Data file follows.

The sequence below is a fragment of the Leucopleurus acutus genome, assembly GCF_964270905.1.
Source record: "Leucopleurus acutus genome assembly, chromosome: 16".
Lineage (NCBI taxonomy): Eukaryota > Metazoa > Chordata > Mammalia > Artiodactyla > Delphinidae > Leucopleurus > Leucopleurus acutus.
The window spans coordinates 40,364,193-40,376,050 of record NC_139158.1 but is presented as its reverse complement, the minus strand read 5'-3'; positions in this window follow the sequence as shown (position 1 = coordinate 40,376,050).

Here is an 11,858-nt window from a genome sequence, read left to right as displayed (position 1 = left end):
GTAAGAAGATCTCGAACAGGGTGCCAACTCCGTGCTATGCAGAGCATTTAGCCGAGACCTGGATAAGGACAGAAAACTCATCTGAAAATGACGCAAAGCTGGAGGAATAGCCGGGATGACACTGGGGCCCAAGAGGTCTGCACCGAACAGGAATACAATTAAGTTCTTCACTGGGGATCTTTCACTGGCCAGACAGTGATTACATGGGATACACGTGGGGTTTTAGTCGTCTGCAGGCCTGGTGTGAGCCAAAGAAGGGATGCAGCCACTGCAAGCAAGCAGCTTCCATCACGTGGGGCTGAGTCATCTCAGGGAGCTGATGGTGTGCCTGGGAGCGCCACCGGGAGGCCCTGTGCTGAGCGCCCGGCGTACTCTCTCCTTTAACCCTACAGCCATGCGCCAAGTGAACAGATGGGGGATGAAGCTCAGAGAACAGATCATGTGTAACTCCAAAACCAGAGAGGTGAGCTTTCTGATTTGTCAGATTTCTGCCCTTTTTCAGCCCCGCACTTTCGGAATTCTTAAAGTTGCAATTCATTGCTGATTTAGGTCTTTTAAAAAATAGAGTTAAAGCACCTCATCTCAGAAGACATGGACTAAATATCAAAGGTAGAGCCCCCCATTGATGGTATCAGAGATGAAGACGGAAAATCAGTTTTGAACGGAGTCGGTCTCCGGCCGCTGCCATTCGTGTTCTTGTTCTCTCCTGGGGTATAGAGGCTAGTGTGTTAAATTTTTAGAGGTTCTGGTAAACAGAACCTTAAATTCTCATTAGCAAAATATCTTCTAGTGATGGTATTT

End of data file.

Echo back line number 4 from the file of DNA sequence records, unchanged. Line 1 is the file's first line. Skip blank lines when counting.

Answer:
The window spans coordinates 40,364,193-40,376,050 of record NC_139158.1 but is presented as its reverse complement, the minus strand read 5'-3'; positions in this window follow the sequence as shown (position 1 = coordinate 40,376,050).